Health minister Edward Argar said there had been a "minor increase" in hospital presentations in Bolton, mainly among unvaccinated 35-65 year olds.
The Army is to be deployed in the Greater Manchester town and Blackburn with Darwen to help with mass testing.
Cases of the Indian variant have nearly tripled in the past week, data shows.
Surge testing is taking place in targeted areas across England where virus variants have been found, including postcodes within several London boroughs, Sefton, Worcestershire, and Nottingham.
Prof Anthony Harnden, who advises the government on vaccinations, said there were still "lots of unvaccinated people in at-risk groups in these areas".
He told BBC Radio 4's Today programme: "The worry is that those unvaccinated vulnerable individuals, those over-50, unvaccinated, will develop Covid from this more transmissible [variant] and end up in hospital."
It comes as, according to Saturday's government figures, a further seven people have died in the UK within 28 days of a positive test and another 2,027 coronavirus cases have been recorded.
Meanwhile, Scotland's First Minister Nicola Sturgeon said initial research suggested an outbreak in the south side of Glasgow was being driven by the Indian variant - as she delayed the easing of restrictions there and in Moray.
Prof Harnden said the Indian variant was "clearly more transmissible" than the current dominant virus type - but vaccines should still protect against severe disease.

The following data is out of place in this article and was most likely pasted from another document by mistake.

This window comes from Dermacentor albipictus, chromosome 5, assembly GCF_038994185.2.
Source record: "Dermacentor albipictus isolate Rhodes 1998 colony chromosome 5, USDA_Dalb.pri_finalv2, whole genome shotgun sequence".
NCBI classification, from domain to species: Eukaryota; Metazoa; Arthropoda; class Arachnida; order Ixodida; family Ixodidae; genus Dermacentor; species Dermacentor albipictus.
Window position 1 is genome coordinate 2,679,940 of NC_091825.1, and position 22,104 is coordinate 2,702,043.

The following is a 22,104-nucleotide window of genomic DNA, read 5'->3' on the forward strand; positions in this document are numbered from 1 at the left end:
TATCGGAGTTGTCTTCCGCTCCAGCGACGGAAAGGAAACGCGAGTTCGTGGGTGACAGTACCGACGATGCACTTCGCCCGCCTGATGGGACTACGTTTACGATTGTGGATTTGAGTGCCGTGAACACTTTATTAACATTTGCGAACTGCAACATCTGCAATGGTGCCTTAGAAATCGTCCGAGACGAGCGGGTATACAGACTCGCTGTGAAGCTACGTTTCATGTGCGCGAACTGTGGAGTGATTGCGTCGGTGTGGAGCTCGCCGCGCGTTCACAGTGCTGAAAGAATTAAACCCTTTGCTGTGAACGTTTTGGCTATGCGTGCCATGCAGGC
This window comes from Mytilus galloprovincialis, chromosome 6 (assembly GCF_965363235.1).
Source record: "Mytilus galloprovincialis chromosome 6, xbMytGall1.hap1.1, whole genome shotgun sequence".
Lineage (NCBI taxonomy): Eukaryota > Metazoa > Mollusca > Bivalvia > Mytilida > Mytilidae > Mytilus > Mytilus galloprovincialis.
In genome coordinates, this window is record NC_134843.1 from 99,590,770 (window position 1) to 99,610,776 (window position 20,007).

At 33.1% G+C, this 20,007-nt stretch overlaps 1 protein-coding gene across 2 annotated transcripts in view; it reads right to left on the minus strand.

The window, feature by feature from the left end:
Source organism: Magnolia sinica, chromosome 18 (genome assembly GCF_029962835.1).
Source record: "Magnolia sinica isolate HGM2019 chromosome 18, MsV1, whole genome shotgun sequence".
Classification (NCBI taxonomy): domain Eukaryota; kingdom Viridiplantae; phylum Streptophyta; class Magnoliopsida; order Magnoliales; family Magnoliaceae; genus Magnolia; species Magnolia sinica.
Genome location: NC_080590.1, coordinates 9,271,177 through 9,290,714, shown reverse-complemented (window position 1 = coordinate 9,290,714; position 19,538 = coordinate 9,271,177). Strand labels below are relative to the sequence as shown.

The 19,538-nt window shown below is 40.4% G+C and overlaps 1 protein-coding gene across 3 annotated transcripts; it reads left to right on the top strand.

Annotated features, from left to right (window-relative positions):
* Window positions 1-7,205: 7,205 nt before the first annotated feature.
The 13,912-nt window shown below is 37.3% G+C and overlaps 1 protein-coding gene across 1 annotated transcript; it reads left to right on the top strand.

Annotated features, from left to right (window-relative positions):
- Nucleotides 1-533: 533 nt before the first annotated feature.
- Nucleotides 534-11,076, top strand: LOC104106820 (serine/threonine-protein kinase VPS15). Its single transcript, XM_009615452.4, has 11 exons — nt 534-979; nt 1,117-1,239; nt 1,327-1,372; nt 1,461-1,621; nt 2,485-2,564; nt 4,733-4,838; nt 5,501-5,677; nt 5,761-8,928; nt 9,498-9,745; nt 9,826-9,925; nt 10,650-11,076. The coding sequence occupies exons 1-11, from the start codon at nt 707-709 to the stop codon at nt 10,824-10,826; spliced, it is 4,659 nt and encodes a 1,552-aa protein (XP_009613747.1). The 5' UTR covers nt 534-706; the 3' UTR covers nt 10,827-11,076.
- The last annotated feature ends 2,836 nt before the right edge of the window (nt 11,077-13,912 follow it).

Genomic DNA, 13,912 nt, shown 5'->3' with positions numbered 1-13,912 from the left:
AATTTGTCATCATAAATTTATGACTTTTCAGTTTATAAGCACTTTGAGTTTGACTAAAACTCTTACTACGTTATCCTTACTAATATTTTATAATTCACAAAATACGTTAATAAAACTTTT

"That's why we're imploring [local authorities] to get out there and vaccinate their unvaccinated people," he added.
Second doses will also be speeded-up for older age groups in affected areas - in a move described by Prof Harnden as providing "better short-term protection" in an "urgent situation".
Dr Helen Wall, who is leading the vaccination effort in Bolton, said the target for Saturday was to distribute 4,000 jabs.
She said 10,000 people eligible for jabs had yet to be vaccinated in the BL4 and BL5 postcode areas, with issues like not having phone credit to make a booking often cited as a reason for putting off taking the vaccine.
Asked what would happen if a younger person turned up for a jab, Dr Wall said vaccinators were following the guidance but would "look for reasons to vaccinate people, not reasons not to within those criteria of eligibility".
It comes after Prime Minister Boris Johnson warned the new variant - first discovered in India - could affect the timing of the last step in England's roadmap out of lockdown from 21 June.
Mr Johnson said he did not believe that the "present evidence" showed a need to delay the next stage in the easing of lockdown in England on Monday.
But on Saturday, the British Medical Association said it had serious concerns about the decision to continue with the easing of lockdown restrictions in England on Monday.
"It is a real worry that when further measures lift on 17 May, the majority of younger people, who are often highly socially mobile and could therefore be most at risk of a more infectious strain, are not yet vaccinated," said Dr Richard Jarvis from the BMA.
Once again, the government is being forced to draw up an assessment of risk, with only partial epidemiological data, but where the economic and social costs of the restrictions are huge.
Its scientists fret that if - and it's a big if - the Indian variant continues to spread much more quickly than others, the picture could soon look bleak.